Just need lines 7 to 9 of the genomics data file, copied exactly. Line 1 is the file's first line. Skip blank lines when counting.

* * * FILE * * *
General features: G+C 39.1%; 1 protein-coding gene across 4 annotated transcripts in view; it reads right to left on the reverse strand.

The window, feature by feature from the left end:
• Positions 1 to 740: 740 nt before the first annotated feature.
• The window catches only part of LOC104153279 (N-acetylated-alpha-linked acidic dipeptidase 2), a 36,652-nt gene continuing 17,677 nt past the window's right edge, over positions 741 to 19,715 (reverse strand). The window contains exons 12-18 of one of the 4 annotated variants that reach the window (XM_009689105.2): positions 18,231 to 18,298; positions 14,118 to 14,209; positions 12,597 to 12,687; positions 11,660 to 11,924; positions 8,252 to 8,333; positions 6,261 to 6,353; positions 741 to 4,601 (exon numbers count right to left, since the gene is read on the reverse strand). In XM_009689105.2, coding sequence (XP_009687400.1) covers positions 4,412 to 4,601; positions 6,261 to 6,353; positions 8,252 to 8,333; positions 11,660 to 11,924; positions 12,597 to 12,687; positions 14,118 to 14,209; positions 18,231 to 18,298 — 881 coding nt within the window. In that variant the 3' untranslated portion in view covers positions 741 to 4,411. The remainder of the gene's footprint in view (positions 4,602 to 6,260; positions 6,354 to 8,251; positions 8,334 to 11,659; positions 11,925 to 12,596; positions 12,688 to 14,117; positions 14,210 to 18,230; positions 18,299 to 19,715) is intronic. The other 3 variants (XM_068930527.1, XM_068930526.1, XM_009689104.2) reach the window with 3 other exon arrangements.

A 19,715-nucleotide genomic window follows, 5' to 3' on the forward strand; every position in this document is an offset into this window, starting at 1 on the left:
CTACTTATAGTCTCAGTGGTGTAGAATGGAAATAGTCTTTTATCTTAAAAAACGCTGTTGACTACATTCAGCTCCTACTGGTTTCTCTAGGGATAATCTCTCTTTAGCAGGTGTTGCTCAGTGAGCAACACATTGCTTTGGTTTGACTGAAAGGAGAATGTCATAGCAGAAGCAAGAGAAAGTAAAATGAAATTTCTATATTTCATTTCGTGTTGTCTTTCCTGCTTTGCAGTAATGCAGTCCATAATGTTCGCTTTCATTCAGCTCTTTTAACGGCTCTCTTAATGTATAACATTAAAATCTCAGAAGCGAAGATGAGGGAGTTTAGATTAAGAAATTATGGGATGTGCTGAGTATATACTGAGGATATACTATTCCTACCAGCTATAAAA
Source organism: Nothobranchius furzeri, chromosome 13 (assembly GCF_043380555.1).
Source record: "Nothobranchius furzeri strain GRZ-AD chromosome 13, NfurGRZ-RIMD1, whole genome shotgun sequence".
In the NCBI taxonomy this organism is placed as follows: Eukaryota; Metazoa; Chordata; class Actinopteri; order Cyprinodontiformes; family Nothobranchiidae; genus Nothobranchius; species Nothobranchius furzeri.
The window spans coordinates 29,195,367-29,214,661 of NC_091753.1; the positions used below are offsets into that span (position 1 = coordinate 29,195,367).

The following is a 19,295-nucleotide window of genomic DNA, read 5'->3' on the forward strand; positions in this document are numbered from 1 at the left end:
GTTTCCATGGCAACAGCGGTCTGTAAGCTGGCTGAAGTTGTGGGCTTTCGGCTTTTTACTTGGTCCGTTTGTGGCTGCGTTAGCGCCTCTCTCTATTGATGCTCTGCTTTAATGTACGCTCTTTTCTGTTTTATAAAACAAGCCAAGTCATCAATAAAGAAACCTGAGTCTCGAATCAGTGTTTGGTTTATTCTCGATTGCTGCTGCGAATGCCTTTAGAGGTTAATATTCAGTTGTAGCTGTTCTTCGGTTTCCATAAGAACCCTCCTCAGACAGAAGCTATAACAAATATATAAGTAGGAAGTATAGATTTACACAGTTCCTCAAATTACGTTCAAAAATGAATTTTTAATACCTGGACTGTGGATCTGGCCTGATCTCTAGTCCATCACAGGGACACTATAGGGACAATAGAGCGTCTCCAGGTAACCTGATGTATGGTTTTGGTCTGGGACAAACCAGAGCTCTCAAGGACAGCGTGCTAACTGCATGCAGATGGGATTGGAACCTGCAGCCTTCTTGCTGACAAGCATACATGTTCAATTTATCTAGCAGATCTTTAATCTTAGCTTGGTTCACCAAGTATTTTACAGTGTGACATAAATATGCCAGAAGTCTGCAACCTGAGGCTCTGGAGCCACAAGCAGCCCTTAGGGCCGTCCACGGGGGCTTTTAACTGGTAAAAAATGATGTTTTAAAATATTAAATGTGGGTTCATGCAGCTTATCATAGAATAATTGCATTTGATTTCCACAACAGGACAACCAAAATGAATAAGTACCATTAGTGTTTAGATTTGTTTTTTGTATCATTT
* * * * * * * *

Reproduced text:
Source organism: Nothobranchius furzeri, chromosome 13 (assembly GCF_043380555.1).
Source record: "Nothobranchius furzeri strain GRZ-AD chromosome 13, NfurGRZ-RIMD1, whole genome shotgun sequence".
In the NCBI taxonomy this organism is placed as follows: Eukaryota; Metazoa; Chordata; class Actinopteri; order Cyprinodontiformes; family Nothobranchiidae; genus Nothobranchius; species Nothobranchius furzeri.